FATHER OF THE WELFARE STATE?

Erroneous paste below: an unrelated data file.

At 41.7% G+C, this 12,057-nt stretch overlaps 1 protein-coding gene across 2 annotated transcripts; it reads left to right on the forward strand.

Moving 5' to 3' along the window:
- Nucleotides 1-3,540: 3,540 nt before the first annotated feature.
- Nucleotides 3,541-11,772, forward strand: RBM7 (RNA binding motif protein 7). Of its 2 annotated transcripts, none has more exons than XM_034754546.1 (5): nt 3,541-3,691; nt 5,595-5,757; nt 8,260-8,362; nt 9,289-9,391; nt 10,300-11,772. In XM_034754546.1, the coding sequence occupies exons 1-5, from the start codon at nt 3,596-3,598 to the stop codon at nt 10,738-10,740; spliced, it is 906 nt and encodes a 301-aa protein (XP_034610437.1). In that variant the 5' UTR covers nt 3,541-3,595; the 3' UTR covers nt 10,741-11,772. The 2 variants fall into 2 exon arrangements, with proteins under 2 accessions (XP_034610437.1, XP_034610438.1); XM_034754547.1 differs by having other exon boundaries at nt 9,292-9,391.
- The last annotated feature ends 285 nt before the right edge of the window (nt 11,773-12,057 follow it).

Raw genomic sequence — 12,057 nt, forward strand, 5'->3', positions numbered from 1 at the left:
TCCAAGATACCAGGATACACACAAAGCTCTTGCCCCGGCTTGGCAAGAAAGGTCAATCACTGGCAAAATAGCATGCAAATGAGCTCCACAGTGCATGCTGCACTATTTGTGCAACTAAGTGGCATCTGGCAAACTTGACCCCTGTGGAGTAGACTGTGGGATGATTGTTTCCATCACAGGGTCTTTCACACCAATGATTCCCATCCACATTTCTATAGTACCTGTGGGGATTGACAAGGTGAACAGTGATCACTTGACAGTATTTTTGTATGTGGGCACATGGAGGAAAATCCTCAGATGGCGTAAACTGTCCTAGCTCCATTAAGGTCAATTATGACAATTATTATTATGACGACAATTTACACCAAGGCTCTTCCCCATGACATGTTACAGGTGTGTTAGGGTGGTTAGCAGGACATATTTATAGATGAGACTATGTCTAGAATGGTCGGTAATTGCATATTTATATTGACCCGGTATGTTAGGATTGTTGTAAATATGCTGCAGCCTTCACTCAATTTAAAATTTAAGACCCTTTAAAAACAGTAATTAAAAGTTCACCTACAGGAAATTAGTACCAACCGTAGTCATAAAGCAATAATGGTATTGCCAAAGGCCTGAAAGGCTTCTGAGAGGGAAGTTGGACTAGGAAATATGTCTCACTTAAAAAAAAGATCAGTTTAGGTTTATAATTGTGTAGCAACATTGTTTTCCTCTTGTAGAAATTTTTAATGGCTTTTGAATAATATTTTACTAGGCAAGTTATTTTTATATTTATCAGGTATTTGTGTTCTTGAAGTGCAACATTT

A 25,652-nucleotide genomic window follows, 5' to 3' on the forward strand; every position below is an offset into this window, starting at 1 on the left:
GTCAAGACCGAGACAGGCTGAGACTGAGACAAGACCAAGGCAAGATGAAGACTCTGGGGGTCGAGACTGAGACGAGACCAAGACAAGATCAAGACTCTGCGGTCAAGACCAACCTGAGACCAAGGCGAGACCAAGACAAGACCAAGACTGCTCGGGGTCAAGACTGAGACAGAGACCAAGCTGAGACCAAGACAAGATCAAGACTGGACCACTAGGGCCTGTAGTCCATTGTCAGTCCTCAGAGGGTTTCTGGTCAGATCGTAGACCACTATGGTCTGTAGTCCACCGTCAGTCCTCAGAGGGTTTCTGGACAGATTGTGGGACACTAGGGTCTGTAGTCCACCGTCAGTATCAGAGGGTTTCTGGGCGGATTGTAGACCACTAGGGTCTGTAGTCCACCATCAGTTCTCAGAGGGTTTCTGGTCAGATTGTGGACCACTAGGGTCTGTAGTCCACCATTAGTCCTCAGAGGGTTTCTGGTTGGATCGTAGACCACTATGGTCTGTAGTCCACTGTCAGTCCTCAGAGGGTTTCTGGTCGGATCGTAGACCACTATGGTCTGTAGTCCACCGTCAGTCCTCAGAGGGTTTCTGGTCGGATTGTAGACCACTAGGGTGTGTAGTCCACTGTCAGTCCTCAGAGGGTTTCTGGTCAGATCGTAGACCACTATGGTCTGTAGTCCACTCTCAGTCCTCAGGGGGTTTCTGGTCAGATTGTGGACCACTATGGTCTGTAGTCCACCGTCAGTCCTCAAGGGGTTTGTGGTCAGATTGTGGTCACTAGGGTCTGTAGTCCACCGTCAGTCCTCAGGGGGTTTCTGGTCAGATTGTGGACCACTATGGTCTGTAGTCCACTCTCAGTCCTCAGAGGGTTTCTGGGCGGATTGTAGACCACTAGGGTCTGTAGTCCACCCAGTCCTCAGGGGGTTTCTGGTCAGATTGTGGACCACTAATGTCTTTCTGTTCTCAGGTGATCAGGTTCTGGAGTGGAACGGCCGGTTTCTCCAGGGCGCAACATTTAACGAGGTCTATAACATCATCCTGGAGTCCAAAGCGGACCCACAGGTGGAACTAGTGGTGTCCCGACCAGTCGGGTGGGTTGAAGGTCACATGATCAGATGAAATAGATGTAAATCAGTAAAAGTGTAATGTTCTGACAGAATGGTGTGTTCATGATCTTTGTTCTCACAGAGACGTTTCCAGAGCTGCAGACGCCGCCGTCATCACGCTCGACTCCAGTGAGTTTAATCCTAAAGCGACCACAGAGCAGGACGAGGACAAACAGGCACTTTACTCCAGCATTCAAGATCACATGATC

BEVERIDGE'S defeat at Berwick marked the end of his hopes that he would be personally involved in implementing the Beveridge Plan as a minister in a post-war coalition government. It marked also the end of his brief career in the House of Commons. In the following year he was invited to stand again as an independent candidate for the Northern Universities, but was dissuaded from doing so by his Liberal colleagues who did not want to lose one of their few remaining electoral assets.1 A few months later he accepted a peerage from Clement Attlee and took his seat in the upper house as Baron Beveridge of Tuggal, becoming leader of the Liberals in the House of Lords. From this position he contributed to debates on the programme of legislation that enacted many parts of the Beveridge Plan -- the National Insurance Act, Industrial Injuries Act, and National Health Service Act of 1946 and the National Assistance Act of 1948. At no stage was he ever consulted by any of the relevant government departments about his Plan; but nevertheless many of his recommendations were acted upon much more swiftly and thoroughly than is the usual lot of ambitious social reformers. It is true that there were some important deviations from Beveridge's 1942 proposals. Family allowances had been introduced by the outgoing coalition government in 1945 at a much lower rate than Beveridge had suggested. Old-age pensions were introduced by Labour in 1946 at a slightly higher rate than in Beveridge's scheme, but with no commitment to a build-up towards subsistence. Approved societies were totally abolished (despite the fact that nearly two hundred Labour MPs had given election pledges to retain them as voluntary agents within the state system). Industrial assurance was never nationalized; and some of Beveridge's more innovatory fringe benefits -- such as the furnishing allowance on marriage, and domestic service benefit for sick housewives -- were quietly dropped. But the main structure and____________________